Theater review: Sylvia at Flat Rock Playhouse
The title character of Sylvia is a dog, played by a woman, actress Keri Safran. And just to get some of the #MeToo concerns out of the way: No leash is ever attached to her collar, and she only does tricks with great reluctance. (More on that later.)
Sylvia is a presumed stray adopted by Greg (Michael MacCauley), who’s having a midlife crisis, much to the chagrin of Greg’s wife Kate (Leslie Marie Collins). The resulting comedy, written by A.R. Gurney (Love Letters) in 1995, traces the love-hate triangle among the three, which threatens to wreck Greg’s and Kate’s marriage.
It’s a dog-lover’s dream, as Safran embodies all those canine behaviors that alternately endear and exasperate. She also talks, carrying on conversations with her humans, making literal all those exchanges every animal’s companion has imagined.
Despite the addition of plot lines involving Greg’s and Kate’s careers, there’s not quite enough actual story to fill a two-hour show (including intermission). But the play is kept buoyant by its performances, led by Safran’s endlessly entertaining take on a dog’s-eye view of the world. Under the direction of Michael Kostroff, Safran manages a fine balancing act between evoking (not quite imitating) canine mannerisms — her nervous “sit” is especially amusing — and conjuring heartfelt emotions. The play is fun and funny whenever she’s onstage.
More pure comedy is provided by fourth cast member Preston Dyar, playing a trilogy of over-the-top supporting characters: the macho guy in the park whose unneutered hound is his surrogate stud, a gender-nonconforming marriage counselor, and, my favorite, an uptight rich woman whom Sylvia terrorizes with affection.
The always reliable MacCauley leans into the self-deluding Greg to tender effect, and Collins elicits sympathy as the beleaguered Kate. They’re burdened somewhat by the play’s rote character development but hit all their comic moments with perfect timing and just the right dose of absurdity.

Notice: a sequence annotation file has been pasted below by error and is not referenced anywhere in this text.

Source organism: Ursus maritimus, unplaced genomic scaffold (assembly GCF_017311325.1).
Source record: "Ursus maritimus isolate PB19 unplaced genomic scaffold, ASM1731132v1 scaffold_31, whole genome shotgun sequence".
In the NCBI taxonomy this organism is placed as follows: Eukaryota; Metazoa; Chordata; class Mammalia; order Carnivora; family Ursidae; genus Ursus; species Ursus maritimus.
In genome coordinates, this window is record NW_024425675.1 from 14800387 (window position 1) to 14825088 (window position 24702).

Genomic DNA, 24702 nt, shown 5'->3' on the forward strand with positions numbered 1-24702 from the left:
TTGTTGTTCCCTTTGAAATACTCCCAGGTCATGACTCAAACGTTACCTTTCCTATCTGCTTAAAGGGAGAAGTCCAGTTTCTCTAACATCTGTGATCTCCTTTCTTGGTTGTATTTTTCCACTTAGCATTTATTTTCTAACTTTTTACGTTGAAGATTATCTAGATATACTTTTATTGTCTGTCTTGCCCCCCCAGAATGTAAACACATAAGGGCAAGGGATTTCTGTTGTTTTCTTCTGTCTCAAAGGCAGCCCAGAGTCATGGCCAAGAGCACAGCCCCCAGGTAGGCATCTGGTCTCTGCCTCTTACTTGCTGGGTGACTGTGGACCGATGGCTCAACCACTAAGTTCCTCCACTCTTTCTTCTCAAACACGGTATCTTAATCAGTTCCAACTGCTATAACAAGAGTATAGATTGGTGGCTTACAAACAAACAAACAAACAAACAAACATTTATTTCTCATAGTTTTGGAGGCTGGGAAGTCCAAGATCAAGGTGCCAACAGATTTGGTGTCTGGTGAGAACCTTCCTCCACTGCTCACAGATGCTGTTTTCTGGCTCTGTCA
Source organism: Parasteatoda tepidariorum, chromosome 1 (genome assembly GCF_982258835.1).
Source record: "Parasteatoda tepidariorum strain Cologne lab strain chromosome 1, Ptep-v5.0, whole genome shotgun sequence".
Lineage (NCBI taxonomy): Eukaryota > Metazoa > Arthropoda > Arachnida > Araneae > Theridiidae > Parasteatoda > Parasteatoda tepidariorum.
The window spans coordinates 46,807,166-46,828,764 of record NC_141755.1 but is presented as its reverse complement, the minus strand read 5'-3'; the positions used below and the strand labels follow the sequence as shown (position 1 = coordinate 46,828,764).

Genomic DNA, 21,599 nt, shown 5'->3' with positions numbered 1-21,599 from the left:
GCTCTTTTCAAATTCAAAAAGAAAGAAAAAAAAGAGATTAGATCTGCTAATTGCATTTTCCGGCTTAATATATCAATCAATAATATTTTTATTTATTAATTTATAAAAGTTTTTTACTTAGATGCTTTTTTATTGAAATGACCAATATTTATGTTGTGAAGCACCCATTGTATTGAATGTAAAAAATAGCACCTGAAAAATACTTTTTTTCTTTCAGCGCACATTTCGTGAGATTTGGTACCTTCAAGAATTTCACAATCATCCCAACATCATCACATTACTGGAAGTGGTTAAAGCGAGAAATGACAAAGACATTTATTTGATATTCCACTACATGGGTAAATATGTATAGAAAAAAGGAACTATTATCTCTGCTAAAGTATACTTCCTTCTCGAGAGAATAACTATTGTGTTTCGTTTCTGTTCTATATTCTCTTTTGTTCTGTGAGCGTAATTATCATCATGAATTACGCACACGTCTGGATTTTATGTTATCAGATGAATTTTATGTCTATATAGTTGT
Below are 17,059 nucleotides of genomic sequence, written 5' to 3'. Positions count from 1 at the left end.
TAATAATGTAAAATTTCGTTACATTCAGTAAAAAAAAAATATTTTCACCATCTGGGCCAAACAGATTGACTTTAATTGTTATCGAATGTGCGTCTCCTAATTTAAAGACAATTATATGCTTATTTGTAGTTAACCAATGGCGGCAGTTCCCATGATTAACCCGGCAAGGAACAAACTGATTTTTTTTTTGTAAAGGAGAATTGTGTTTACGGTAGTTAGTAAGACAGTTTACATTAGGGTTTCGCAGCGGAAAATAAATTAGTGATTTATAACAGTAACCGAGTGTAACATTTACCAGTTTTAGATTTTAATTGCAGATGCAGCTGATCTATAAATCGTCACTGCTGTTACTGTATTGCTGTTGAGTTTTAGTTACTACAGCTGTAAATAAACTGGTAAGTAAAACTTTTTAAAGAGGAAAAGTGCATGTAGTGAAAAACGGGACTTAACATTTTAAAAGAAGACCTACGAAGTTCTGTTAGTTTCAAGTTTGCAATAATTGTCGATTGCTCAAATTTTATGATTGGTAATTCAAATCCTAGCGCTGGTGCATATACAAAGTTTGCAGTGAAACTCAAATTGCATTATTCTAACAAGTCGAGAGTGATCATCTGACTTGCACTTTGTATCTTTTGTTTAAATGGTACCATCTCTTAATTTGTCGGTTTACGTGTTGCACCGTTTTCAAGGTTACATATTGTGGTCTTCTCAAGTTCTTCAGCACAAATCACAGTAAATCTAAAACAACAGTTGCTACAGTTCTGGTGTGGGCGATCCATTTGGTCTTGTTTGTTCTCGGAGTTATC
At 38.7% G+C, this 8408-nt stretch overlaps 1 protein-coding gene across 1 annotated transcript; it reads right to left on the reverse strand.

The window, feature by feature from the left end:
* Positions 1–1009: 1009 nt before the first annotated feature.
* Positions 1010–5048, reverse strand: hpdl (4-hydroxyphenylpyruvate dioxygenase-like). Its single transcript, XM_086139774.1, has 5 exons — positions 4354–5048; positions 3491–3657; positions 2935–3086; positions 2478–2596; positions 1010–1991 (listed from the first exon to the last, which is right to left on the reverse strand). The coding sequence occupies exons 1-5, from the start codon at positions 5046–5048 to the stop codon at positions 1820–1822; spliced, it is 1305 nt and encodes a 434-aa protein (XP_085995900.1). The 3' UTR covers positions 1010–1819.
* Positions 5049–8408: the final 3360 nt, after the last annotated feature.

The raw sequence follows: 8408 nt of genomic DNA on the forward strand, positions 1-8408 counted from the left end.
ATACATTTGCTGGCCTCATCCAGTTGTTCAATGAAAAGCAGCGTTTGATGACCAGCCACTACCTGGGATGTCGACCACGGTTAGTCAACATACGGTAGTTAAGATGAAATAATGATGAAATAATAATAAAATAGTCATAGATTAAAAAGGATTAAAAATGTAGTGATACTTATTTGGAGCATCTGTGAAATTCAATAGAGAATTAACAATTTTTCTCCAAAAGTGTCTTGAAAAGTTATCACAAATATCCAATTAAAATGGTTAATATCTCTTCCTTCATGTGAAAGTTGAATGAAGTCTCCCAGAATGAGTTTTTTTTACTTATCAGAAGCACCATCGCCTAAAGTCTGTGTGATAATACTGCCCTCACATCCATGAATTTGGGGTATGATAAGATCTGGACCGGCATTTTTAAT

Of course, comedy, not character, is the point here, and Sylvia delivers the laughs. As Kostroff writes in his director’s note in the program, “I have searched and searched for the hidden meanings in Sylvia … and here’s what I’ve come up with: Nothing. There are no hidden meanings in Sylvia. It is simply a sweet play about how great dogs are.”
That it is. Those with no great affection for canine quirks and anyone for whom the woman-as-dog gimmick is just too demeaning might not appreciate the proceedings, but those willing to go with the flow are in for an amusing and satisfying time at the theater.
The final word here we’ll give to playwright Gurney himself, from a 1997 interview: “Theaters refused [to produce Sylvia] on the grounds that it equated a dog with a woman, and to ask a woman to play a dog was not just misogynist, but blatantly sexist. … Obviously, I didn't see it that way, and I still don't.”
See the play. Discuss after, over drinks. Maybe with your pooch at your side.
Sylvia runs through April 20, with shows at 2 and 7:30 p.m. Wednesday and Thursday, 8 p.m. Friday, 2 and 8 p.m. Saturday and 2 p.m. Sunday at Flat Rock Playhouse in Flat Rock. For details and tickets, visit flatrockplayhouse.org.